Boehner Answers Community's Questions
I've invited residents of the Eighth District to submit questions to me via e-mail at AskBoehner@mail.house.gov. I urge you to take advantage of this opportunity to ask me any question that's been on your mind. Let's get to this month's questions:
"What's the federal government doing to control the rates of college tuition?"
Matt in Fairfield Township
The federal government has no real role in "controlling" college pricing, and it should stay that way. However, I do have a problem with the federal government subsidizing hyperinflation in college costs, which essentially is what is happening right now. Some institutions accept millions of dollars in federal aid, but don't accept responsibility for keeping their costs down. More transparency is needed in college financing so parents and students have a better idea of what they're getting for their money and can make more informed decisions as consumers. In my own Committee on Education and the Workforce, we are currently working on legislation to reauthorize the Higher Education Act - the federal government's chief law governing student aid and other higher education programs. The fundamental concept guiding us is that college aid should go to those who need it most: low- and middle-income students seeking a college degree. Surprisingly, under current law, this is no longer the case. Stay tuned, because within the next several weeks, I'll be writing a column specifically on this issue to outline just what plans we have in store.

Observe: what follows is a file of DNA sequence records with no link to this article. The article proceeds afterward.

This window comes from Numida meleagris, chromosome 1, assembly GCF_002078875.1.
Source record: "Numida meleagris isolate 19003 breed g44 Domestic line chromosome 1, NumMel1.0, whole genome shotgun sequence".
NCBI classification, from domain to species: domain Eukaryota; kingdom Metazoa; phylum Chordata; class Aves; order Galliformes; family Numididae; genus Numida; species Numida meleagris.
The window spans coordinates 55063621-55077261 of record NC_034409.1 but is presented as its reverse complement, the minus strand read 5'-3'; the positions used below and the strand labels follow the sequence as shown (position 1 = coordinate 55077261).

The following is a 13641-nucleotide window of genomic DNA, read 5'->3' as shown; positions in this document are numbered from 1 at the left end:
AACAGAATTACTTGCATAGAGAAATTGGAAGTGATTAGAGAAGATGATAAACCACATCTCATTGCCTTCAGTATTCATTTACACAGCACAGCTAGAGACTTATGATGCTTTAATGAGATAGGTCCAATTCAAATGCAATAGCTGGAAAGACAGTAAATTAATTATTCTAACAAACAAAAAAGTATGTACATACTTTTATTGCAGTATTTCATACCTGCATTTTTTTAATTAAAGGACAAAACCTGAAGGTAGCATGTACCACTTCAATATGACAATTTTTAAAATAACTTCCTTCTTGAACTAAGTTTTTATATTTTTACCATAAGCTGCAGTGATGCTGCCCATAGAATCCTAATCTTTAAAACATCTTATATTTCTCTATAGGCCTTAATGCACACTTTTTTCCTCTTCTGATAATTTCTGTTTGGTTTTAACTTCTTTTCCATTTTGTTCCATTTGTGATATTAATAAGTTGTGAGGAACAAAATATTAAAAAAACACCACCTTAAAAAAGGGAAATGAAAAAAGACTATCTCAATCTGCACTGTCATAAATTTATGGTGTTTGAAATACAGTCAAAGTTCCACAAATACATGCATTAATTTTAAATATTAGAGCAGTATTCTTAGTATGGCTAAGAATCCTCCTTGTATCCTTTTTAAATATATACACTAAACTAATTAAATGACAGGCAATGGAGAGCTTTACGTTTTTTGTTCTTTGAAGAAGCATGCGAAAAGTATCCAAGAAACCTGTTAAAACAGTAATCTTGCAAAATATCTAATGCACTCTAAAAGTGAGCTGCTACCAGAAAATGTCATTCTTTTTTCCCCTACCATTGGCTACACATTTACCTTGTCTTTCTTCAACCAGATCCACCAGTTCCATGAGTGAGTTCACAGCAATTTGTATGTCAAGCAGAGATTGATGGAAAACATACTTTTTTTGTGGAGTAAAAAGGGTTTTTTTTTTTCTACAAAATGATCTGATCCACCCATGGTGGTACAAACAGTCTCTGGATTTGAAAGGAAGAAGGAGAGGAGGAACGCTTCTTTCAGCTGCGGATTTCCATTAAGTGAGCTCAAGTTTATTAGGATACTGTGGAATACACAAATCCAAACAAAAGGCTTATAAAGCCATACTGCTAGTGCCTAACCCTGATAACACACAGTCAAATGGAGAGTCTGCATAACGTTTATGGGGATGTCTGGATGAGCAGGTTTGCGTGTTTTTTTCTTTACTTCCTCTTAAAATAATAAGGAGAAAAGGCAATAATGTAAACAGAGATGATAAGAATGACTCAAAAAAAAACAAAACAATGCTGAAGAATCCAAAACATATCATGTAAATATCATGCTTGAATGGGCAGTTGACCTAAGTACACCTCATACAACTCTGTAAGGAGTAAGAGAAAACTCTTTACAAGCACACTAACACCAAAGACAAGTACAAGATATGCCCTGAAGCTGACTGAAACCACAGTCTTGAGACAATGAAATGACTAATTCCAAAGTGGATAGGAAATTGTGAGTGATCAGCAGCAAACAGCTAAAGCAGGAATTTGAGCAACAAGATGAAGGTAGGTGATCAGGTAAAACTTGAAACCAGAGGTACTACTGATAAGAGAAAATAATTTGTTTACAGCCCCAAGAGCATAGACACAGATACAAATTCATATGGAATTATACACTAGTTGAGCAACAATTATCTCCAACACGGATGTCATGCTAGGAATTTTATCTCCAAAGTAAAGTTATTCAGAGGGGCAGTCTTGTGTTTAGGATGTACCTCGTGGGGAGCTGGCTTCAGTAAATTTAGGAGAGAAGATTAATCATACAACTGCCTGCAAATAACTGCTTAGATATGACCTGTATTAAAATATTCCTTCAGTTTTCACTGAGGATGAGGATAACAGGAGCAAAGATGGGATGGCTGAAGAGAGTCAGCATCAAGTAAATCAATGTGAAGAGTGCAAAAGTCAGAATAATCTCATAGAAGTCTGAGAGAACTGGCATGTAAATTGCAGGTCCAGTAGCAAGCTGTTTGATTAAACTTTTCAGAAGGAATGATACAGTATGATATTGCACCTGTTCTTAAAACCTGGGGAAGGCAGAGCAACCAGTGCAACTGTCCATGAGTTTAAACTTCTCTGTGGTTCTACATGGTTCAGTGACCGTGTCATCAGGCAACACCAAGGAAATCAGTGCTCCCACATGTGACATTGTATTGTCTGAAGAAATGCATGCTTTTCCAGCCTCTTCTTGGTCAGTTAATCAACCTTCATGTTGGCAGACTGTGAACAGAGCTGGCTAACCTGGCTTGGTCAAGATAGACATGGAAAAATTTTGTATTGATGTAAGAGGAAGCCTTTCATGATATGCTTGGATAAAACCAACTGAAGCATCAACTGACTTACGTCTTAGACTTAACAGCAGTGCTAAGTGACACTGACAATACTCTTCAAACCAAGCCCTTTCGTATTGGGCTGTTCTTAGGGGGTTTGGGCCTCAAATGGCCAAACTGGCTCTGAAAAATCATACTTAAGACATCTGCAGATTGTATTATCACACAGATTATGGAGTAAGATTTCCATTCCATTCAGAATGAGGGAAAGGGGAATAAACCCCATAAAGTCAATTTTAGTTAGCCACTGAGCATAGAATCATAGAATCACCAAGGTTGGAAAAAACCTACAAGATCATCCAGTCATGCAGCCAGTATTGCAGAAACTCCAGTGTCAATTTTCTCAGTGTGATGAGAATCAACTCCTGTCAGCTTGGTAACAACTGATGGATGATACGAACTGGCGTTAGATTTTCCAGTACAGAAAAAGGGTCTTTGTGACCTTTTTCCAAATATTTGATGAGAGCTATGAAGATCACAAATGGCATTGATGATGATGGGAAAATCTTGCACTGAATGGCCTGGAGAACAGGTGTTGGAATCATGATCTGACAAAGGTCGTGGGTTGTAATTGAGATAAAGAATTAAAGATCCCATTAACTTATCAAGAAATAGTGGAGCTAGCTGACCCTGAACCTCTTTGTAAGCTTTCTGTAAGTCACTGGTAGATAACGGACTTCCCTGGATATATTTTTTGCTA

"If oil companies are not gouging consumers, then why does a gallon of gasoline cost much more on weekends than on weekdays?"
Richard in Seven Mile and Steve in Eaton
Supply and demand. When consumer demand for gasoline is higher (on weekends), it costs producers and station owners more to supply the fuel to meet that demand. As a result of their increased costs, ours rise as well. The notion that gas stations work together to take advantage of the American consumer - through price gouging - is simply false. In fact, most gas station owners don't even make their money off of gasoline - but from sales of snacks and beverages.
"What can we do when we get e-mail scams, such as ones from supposed members of foreign royalty looking to hide their funds in American bank accounts?"
Robert in West Chester
Many of us - including me - have received these phony e-mails. It goes something like this:
The e-mailer claims to have a large sum of money, usually millions of dollars worth of ill-gotten gains, which needs to be transferred to a "safe" bank account abroad. You are promised a percentage of the huge sum, just for the use of your account. Sadly, some businesses and individuals have found their accounts looted by the persons to whom they sent account information.
What should you do to avoid this? To begin, always remain skeptical and verify that all e-mails are legitimate, regardless of their subjects or senders. If you receive one of these scam e-mails, forward it to the Federal Trade Commission at firstname.lastname@example.org. And if you have lost money to one of these schemes, call a Secret Service field office. In Cincinnati, the number is 513-684-3585. In Dayton, it's 937-225-2900.
"What is your position on the federal marriage amendment?"
Christopher in Hamilton and David in Fairfield
I am a co-sponsor of the amendment. The traditional family is a fundamental tenet of western civilization, and protecting the sanctity of marriage is a benefit to all of society. On a more practical level, we cannot allow court rulings and the legislative efforts of some states to have the effect of changing law in other states. It seems that we're currently going down that route - a slippery slope that could hamper some states' efforts to enforce its own laws. A constitutional amendment defining marriage as a union between a man and a woman seems to be the best way - and likely the only way - to affirm our core values while preventing states from being forced to accept legislative whims of other states and court rulings that will forever be called into question.
I look forward to answering more next month. E-mail your questions - along with your first name and hometown - to me at AskBoehner@mail.house.gov.